Computer Science 210
Data Structures

Fall 2017, Siena College

Programming Project 5: Best Of
Due: 11:59 PM, Monday, December 11, 2017

For this project, you will be implementing an interesting ordered structure and using it in a number of contexts.

You may work alone or in a group of two or three on this project. Of course, collaboration with your partner(s) is unrestricted. You may discuss the assignment with your classmates and give and receive some help, but your submission must be your own work (or that of you and your teammates, if you choose to form a group).

Getting Set Up

You will receive an email with the link to follow to set up your GitHub repository bestof-project-yourgitname for this Programming Project. One member of the group should follow the link to set up the repository on GitHub, then that person should email the instructor with the other group members' GitHub usernames so they can be granted access. This will allow all members of the group to clone the repository and commit and push changes to the origin on GitHub.

Please answer lab questions in the file in your group's GitHub repository.

Practice Program

Practice Program: Write a Java application that generates a Syracuse Sequence for a given value of n. This sequence will be used in some of the lab questions (see thought question 3 on p. 276 of Bailey) following the programming assignment. Your program should take a number as a command-line parameter and print the values in Syracuse sequence starting at that value until it reaches 1, and then print out the length of the sequence. (6 points)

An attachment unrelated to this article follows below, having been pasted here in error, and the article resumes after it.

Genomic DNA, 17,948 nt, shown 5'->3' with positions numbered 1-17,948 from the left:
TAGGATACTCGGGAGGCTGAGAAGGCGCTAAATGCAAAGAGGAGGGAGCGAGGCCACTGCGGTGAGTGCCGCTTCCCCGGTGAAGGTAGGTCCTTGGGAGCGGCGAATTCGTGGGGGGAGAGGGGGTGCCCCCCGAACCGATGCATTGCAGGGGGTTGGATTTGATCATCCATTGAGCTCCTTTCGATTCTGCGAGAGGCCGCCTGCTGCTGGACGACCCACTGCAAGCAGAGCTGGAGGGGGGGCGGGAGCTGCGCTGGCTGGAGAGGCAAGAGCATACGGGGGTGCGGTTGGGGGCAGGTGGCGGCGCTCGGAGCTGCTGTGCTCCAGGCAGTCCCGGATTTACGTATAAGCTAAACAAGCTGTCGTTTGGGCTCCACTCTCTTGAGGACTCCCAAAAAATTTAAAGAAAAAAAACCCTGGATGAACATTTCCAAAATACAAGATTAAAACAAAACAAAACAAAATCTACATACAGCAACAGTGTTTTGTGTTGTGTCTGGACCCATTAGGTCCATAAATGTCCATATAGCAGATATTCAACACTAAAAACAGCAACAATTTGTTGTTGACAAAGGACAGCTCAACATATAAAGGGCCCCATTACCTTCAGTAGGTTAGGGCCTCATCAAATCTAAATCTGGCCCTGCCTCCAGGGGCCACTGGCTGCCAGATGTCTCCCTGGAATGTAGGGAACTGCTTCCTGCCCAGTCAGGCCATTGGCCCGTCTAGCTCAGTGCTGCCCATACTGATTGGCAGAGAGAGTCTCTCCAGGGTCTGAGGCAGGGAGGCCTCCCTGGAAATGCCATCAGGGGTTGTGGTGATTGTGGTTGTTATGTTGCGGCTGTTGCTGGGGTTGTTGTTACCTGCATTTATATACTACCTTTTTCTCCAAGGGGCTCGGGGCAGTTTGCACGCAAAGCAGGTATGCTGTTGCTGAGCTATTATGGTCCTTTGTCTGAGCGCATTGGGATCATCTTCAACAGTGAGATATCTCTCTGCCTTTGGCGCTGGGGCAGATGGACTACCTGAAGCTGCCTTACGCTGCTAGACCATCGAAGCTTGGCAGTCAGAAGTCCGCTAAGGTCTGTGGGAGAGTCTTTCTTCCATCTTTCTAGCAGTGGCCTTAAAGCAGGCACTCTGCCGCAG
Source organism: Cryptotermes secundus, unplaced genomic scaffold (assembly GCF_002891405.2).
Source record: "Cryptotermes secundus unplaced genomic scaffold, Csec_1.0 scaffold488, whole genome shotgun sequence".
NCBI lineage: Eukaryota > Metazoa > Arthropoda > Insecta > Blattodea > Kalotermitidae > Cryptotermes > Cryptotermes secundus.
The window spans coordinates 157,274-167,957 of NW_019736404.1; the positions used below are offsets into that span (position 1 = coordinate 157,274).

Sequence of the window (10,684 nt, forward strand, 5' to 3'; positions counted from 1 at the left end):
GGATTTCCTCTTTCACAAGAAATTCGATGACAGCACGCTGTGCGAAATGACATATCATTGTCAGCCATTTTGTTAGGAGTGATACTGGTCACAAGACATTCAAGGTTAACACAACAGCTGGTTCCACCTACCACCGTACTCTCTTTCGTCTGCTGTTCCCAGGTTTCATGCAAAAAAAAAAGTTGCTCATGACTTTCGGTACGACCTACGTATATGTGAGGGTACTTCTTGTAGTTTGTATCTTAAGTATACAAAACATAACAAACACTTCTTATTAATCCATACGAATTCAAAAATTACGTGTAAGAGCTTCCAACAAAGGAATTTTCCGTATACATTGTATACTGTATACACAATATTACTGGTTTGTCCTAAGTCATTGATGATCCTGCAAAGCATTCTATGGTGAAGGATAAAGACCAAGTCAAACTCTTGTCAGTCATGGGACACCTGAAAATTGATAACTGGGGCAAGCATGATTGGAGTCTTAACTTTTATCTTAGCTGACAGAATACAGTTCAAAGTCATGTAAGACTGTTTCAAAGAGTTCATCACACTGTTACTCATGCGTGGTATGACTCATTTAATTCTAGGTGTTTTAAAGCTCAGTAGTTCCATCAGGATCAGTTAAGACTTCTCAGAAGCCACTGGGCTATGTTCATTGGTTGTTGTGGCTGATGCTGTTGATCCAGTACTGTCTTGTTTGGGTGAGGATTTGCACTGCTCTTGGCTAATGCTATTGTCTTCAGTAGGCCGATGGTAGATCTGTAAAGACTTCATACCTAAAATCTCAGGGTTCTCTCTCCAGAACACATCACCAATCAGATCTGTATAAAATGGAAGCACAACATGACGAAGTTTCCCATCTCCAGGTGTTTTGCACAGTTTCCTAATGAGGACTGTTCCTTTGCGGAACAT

Finding the "Best Of"

The remaining tasks will be graded as a programming assignment.

The first part of your programming assignment is to complete the laboratory in Section 11.4 of Bailey - computing the "Best Of" a collection of values by some metric. Initially, the metric will be determined by the compareTo method of the Comparable objects we we place into the BestOf data structure.

First, carefully read the lab description in the text. Before you start coding, think carefully about the BestOf class. What does it extend and/or implement? What will you use for your BestOf's internal data representation? Based on that data representation, what instance variables are needed? Do you plan to store the contents of your BestOf in order at all times or sort them as needed? Why or why not? Some of these answers are given or hinted at strongly in the text. Do not start coding until you are confident in your answers to these questions.